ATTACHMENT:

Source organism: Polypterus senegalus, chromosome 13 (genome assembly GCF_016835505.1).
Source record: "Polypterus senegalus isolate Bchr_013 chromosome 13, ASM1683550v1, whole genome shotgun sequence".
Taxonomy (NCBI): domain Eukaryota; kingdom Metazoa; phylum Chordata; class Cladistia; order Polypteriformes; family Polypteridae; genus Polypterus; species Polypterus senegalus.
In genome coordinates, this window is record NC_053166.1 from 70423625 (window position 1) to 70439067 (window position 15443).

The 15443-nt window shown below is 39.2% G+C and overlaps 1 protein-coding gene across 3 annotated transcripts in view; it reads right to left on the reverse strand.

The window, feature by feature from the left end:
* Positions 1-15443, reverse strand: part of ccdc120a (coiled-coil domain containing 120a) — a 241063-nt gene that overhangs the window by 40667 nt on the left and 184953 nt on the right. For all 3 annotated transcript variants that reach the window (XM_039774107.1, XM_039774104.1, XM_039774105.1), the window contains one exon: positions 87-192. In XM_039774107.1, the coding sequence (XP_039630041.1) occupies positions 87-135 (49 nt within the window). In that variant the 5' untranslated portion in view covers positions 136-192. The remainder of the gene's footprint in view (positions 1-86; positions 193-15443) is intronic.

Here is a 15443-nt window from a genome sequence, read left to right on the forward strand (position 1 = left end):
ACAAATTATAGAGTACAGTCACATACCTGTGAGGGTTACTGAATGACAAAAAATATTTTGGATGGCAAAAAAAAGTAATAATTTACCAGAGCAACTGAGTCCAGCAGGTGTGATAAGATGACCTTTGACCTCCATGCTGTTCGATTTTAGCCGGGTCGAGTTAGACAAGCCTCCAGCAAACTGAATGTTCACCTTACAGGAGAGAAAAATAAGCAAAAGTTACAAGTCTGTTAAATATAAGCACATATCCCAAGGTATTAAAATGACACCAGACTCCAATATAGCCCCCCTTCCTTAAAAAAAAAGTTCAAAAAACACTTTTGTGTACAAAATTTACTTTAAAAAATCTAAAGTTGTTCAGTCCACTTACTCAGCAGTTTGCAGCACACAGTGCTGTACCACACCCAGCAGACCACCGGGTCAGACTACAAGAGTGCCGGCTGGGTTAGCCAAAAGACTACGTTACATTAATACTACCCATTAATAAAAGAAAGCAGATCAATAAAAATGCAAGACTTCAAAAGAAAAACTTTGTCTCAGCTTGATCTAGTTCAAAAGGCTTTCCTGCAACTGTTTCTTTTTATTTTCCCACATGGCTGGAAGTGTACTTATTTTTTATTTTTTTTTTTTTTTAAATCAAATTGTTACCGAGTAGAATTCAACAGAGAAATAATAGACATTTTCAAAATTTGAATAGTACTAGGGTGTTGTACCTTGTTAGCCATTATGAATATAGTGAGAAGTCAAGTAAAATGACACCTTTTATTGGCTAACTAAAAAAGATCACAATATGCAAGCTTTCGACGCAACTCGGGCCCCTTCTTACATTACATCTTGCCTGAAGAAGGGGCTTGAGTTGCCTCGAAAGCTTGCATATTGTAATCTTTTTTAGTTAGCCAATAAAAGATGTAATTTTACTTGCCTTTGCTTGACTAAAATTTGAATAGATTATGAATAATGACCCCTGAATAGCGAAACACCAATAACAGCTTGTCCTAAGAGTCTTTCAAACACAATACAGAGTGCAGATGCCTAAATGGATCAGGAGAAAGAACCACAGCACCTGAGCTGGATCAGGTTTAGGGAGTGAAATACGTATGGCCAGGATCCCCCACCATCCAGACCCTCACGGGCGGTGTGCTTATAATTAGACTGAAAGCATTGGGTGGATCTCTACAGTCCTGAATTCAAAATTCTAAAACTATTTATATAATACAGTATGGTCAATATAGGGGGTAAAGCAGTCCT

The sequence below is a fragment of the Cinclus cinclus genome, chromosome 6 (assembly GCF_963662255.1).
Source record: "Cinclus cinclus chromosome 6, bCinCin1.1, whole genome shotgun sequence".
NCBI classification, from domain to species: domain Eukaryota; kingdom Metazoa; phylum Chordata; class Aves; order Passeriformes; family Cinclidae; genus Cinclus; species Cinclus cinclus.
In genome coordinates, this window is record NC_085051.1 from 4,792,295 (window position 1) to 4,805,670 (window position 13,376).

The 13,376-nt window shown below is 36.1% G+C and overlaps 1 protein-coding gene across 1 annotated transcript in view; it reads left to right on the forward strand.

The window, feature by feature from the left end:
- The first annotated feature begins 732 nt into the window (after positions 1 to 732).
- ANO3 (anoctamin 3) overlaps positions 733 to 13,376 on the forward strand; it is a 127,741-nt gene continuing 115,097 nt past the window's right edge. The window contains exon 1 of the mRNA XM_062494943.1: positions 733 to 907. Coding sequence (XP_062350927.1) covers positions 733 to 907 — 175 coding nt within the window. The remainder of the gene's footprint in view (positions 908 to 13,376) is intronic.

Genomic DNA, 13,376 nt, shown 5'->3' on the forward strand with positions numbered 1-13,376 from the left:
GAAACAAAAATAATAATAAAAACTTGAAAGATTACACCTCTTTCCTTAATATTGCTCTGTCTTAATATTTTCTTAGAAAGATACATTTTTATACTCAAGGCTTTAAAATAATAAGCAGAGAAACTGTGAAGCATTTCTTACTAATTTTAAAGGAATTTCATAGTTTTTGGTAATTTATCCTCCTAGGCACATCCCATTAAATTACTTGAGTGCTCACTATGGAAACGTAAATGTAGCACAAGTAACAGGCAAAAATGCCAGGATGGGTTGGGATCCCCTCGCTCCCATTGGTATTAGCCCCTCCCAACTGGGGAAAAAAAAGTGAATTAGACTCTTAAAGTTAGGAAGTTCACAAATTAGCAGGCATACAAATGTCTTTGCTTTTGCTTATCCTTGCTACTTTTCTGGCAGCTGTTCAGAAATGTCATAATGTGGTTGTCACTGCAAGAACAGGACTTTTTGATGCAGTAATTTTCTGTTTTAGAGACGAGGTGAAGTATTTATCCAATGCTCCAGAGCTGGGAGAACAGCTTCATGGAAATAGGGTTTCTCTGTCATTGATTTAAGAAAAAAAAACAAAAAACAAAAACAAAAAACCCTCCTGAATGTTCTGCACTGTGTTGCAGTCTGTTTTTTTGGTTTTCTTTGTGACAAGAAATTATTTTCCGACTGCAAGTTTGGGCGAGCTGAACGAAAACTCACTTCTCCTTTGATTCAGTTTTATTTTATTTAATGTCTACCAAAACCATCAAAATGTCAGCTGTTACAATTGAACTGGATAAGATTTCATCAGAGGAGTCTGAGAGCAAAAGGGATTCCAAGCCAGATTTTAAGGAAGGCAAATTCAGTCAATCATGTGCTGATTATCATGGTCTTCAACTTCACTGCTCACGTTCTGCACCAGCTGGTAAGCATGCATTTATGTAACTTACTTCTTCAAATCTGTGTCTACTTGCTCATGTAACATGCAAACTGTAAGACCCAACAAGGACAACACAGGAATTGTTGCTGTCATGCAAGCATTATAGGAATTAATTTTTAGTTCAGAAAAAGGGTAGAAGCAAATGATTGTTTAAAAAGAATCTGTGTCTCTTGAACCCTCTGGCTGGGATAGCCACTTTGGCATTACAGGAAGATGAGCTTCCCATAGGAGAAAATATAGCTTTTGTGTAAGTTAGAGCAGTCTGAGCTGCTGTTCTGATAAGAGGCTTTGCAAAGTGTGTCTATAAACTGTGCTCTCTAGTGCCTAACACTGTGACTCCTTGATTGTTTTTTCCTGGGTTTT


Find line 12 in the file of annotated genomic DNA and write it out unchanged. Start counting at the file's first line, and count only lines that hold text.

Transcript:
NCBI classification, from domain to species: domain Eukaryota; kingdom Metazoa; phylum Chordata; class Aves; order Passeriformes; family Cinclidae; genus Cinclus; species Cinclus cinclus.